A quarter of a billion dollars – $250,000,000,000!!

That’s the estimated modern value of the inheritance left to Elizabeth, Catherine and Louise Drexel when their father died in Philadelphia in 1885. It’s the kind of fortune that many people still dream about and play the lottery to win.

But within ten years, the middle daughter – Sr. Mary Katharine (Catherine or “Kate” Drexel) was in the process of spending it all on the care and education of American blacks and Native Americans. One of her sisters had died and the other supported Catherine completely. In 1884, the year before her father died, Kate had been horrified when she saw the sickening poverty and hopelessness of Native Americans on reservations in the Northwest. The U.S. government had brutally violated treaty agreements with virtually every Indian tribe. In 1889, Kate Drexel shocked Philadelphia when she entered the convent, and promised to give her fortune away.

“Sister Katharine” soon founded the Sisters of the Blessed Sacrament at Bensalem, Pennsylvania. This new order was to serve needy and uneducated Blacks and Native Americans. Her sisters began to build and open schools and hospitals for these minorities all around the country. Even in the beginning, however, not all Americans liked Mother Katharine’s goals. The Civil Rights movement was still decades away. As her order’s new motherhouse was being built in Pennsylvania, a stick of dynamite was left nearby as a warning. In 1913, the Georgia Legislature tried to pass a law that would have prohibited white teachers from teaching black students. And in 1915, when Mother Katharine open Xavier Preparatory School in New Orleans for young Blacks, every window was smashed. Today, Xavier Prep Academy educates girls in grades seven through twelve. In all, Mother Katharine and her sisters founded sixty-five schools, churches and centers in twenty-one states. In 1925, a four-year college program was added to Xavier Prep, and Xavier University was begun. It is the only Catholic institution of higher learning in the Western Hemisphere that was historically founded for Blacks.

If Mother Drexel lavished her fortune on others, she spent almost nothing on herself. She used pencils until they were nubs. She wrote return correspondence on the blank side of the letters she received. She even sewed her broken shoelaces back together. Day after day, the woman raised in a wealthy mansion with dozens of servants remained self-effacing, patient, and good-humored. When she suffered a devastating heart attack in 1935, all her schools and missions worried. They loved this generous “mother” and prayed for her survival. But those at Mother Katharine’s schools and missions also knew that their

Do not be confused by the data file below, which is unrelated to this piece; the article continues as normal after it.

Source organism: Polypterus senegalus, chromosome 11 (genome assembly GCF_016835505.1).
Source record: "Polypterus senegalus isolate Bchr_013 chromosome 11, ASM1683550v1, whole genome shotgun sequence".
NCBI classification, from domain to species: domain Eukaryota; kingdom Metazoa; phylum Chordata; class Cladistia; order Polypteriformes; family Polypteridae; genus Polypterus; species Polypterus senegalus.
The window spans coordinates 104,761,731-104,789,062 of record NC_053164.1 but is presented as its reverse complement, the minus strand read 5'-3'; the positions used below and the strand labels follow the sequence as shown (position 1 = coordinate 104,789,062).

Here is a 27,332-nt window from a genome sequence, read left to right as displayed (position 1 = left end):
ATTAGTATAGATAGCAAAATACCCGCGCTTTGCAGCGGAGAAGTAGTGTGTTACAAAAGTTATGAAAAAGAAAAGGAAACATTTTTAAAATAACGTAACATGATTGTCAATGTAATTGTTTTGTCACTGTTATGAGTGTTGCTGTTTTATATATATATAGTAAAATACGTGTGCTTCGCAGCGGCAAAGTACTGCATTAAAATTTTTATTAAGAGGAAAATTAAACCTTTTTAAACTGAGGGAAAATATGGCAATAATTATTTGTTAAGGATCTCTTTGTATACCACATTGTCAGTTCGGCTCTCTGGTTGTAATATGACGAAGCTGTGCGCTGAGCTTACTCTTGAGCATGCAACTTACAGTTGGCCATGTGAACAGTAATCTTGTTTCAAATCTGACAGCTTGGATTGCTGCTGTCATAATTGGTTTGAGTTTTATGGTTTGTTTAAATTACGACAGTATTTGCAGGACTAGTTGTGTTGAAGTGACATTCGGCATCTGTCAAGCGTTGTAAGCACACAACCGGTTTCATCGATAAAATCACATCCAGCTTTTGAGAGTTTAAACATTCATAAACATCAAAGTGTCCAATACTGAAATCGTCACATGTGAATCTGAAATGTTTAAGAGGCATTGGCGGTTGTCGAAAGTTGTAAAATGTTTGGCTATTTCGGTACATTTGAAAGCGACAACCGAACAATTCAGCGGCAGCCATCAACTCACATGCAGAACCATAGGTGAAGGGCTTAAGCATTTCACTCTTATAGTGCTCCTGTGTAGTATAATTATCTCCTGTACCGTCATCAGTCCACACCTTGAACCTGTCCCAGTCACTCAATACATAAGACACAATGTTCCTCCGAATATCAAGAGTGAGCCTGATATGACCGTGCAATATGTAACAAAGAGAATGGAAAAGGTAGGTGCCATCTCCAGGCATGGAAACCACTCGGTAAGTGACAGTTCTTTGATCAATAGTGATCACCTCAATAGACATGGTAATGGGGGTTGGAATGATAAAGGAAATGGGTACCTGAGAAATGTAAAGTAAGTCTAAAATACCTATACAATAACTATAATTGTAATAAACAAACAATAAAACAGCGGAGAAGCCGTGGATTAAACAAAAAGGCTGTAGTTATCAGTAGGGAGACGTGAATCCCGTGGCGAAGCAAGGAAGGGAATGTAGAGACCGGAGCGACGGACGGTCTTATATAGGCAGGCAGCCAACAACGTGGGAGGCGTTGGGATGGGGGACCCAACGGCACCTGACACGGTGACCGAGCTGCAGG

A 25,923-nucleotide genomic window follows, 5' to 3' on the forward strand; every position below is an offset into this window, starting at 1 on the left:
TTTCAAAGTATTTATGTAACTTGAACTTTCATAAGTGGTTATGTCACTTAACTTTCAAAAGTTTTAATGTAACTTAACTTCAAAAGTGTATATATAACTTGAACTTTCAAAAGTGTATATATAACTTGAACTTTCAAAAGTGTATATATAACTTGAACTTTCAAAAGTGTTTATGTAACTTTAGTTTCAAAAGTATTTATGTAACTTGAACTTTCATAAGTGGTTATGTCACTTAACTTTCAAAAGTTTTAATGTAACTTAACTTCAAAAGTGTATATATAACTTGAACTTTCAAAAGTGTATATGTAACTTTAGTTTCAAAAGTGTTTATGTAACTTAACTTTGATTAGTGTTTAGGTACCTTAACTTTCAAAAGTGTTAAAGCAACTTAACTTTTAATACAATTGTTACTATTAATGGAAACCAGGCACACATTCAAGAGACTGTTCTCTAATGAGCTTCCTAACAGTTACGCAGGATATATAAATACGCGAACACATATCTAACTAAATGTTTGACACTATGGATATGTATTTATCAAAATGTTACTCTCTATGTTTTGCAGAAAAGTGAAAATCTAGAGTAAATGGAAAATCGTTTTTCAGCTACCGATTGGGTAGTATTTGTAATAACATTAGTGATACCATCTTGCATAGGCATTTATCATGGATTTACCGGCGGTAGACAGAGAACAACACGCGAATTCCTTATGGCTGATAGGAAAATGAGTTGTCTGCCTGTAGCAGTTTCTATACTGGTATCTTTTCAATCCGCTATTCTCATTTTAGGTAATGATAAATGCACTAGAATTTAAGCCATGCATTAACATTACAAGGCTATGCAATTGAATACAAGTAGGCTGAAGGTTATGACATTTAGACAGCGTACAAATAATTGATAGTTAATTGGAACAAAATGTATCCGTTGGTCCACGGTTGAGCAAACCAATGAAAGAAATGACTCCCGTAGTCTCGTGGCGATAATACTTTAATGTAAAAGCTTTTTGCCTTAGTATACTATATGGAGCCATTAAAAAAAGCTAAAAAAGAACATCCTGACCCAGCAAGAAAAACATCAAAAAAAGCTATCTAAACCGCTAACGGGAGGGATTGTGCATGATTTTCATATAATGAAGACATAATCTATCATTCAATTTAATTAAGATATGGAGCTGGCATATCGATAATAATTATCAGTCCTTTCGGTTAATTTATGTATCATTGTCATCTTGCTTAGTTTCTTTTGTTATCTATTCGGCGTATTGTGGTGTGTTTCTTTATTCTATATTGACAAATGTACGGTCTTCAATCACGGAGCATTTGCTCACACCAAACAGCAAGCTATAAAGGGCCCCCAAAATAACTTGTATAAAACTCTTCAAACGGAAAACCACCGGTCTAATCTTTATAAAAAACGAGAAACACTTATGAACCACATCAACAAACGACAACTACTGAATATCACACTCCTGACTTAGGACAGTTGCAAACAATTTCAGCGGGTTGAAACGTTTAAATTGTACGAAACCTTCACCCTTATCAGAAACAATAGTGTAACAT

funding would end when she died. Her father had set up a trust that directed that if his daughters died without heirs, the remaining Drexel money would be donated to a variety of religious orders and charities. There was no way to change the trust. When Mother Katharine died, her schools and hospitals would have to find new sources of funding. Miraculously, she lived to the age of ninety-six, dying in 1955.

Mother Katharine was canonized as a saint in Rome in 2000 in the midst of many of her wildly cheering religious sisters, and hundreds of Black and Indian Americans who’d been blessed by her almost unimaginable generosity and service.

Lesson Plans
1. Briefly retell the story of Saint Katharine Drexel (1858-1955) her life as an heiress, her vocation and tremendous contribution to the education of minorities. Emphasize that St. Katharine, whose feast is celebrated on March 3, was canonized in 2000. She is only the second native-born American woman to become a saint. The first was St. Elizabeth Ann Seton (1774-1821) who was canonized in 1975.
2. Ask students if they can think of other great saints or humanitarians who – like St. Katharine Drexel – literally gave away everything they had. (Students may suggest the names of such people as Dorothy Day, St. Francis of Assisi, Blessed Mother Teresa of Calcutta, etc).
3. Recruit one student to read the Gospel account about the rich young man — Mark 10:17-27. St. Katharine Drexel may have interpreted this Gospel in a dramatic and personal way. Divide the class into small groups. Ask students to discuss ways in which they could personally become more generous, and find inspiration in the life and example of fellow American Catholic, St. Katharine Drexel.

Extending the Lesson
1.Invite students to do independent research on modern and well-known philanthropists such as Bill Gates, Warren Buffet, Oprah Winfrey. How and why have these individuals chosen to give to others?
2.Direct students to the Katharine Drexl mission center website or the Vatican website that each provide additional background information about St. Katharine Drexel and her ministry.